Donnellan et al. (2007) define the locus of control which is synonymous with self-esteem as how an individual perceives whatever happens to his or her daily life and what he or she alleges to be the contributing factor(s). Under this context, individuals can be classified into two loci. We have individuals who have in vivo locus of control, where the individual believes that whatever happens, he is in control of the event. The other category is the individual with an in vitro locus of control (Donnellan et al, 2007). The individual believes that he has no control over the events that occur in his life, that events happening in his life are controlled by external forces inclusive of which are fate and other people (Watson, 2002)
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General locus of control refers to the degree to which one identifies success to one’s own conduct other than other external factors (Judge, 2001). The general locus lacks the specificity of context or situation. The relationship between the locus of control and the variables at play in the workplace such as job performance or career success, a person’s interpersonal relationships, and a person’s outlook or perception on events occurring lies squarely on the type of locus of control. For instance, on outlook, the ‘internals’ may have a positive attitude towards their work environment, while the ‘externals’ perception of the workplace may be negative. This explains why two different individuals employed at one workstation may have a varied opinion of their workstations (Judge, 2001). It also explains the interrelationship between the locus of control and attitudes towards jobs, the welfare of the employee’s interests, their perceived self-sufficiency, and their take on supervisor proficiency. This influences how an employee behaves when he has the intentions to resign (Llies, 2007)
Self-esteem is that internal belief of how important one looks and feels from an own perspective. It is rooted in one’s thoughts and it gives credence to one’s encounters (Martin, 2001). During unemployment, one grapples with self-doubt and stress. In general, they usually question their self-worth, depicting a sense of low self-esteem (Murray, 2000). The factors that influence the relationship between employment and psychological health vary. They are influenced by one’s financial state, other alternate roles one may be having and the social support one has attributed to gender (Kulik, 2001). Gender plays a major role in one’s psychological health, in that men tend to suffer more than women (Kulik, 2001). During this time they have lower morale and high anxiety. They also have lower vigor and higher fatigue compared to unemployed women (Kulik, 2001).
In case of unemployment in a marriage, there usually is a loss of identity as the woman may take over as the family’s breadwinner. This greatly affects their morale necessitating the need to have alternate non-employment options such as community working (Tucker, 2007). Social support is a key factor that has helped boost peoples’ esteem during this time in a person’s life. Social support helps nurture the feeling among individuals that though they are in the position they are in, they are still a part of the family or society, this assures them that they are loved and appreciated (Watson, 2002). People who have strong social support experience unemployment as less traumatic and thus they develop confidence in their lives (Llies, 2007).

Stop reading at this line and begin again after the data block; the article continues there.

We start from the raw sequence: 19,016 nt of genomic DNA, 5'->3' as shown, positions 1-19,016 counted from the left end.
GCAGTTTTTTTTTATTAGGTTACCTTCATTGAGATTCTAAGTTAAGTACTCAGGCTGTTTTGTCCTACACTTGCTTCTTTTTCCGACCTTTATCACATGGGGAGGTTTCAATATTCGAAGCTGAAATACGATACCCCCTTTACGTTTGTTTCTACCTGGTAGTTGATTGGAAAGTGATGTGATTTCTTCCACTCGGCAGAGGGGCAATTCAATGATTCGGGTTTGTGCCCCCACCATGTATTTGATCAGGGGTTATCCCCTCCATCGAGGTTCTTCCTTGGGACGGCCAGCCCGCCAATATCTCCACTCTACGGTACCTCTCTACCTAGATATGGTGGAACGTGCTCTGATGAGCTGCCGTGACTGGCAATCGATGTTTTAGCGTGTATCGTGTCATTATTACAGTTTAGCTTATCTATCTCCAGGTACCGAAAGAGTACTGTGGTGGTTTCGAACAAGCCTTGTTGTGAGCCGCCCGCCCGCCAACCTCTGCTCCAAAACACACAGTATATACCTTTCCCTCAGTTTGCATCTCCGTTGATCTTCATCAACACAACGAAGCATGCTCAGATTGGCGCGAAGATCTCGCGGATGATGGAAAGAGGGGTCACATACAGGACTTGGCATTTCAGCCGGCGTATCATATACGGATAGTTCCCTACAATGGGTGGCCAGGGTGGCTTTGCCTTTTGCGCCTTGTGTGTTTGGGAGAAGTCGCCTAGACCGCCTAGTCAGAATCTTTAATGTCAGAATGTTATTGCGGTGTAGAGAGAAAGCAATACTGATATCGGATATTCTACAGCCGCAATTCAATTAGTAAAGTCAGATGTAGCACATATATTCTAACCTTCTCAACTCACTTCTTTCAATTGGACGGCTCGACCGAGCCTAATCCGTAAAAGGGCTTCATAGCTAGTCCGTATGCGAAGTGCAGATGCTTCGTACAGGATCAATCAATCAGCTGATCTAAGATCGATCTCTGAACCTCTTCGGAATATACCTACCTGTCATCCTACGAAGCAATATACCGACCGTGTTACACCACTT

Low self-esteem, coupled with self-doubt usually comes to play when these individuals interact with the people around them. In 2007, Tucker conducted extensive research on people with low esteem and interviews. He came up with a theory that “people who experience long term unemployment have lower esteem and lower wellbeing than those who are employed”. As a result, these people live in perpetual fear of success, in this case getting jobs and passing interviews. As a result, they end up forming self-worth protection excuses to give for not accomplishing the goals, like passing an interview. They may have the notion that they won’t succeed because they never did in the past. This hampers their efforts as they won’t prepare fully for the interview. When they eventually fail, they attribute this failure to poor preparations. This notion protects their self-worth and eventually self-esteem (Walter, 2001).
Through all this, the cost of lower esteem cannot be overlooked. Lower self-esteem is usually coupled with poor social bonds and culminates further to poor health with time. Perpetual feelings of a negative outlook on oneself influence one’s social beliefs and behaviors (Murray, 2000). The cost of low self-esteem is that it denies one good health, affects the quality of one’s social bonds, and dictates the limit towards which a person sets personal goals and standards. In this case, a poor locus of control leads one to eventual self-destruction, misjudgments of one’s ability, and curtailing one’s potential.
Donnellan, B., Trzesniewski, K.,& Caspi, A.(2005). A low esteem is related to aggression, antisocial behavior and deliquescency. Psychological science. 4 Park Square, Oxfordshire: Taylor and Francis. Print.
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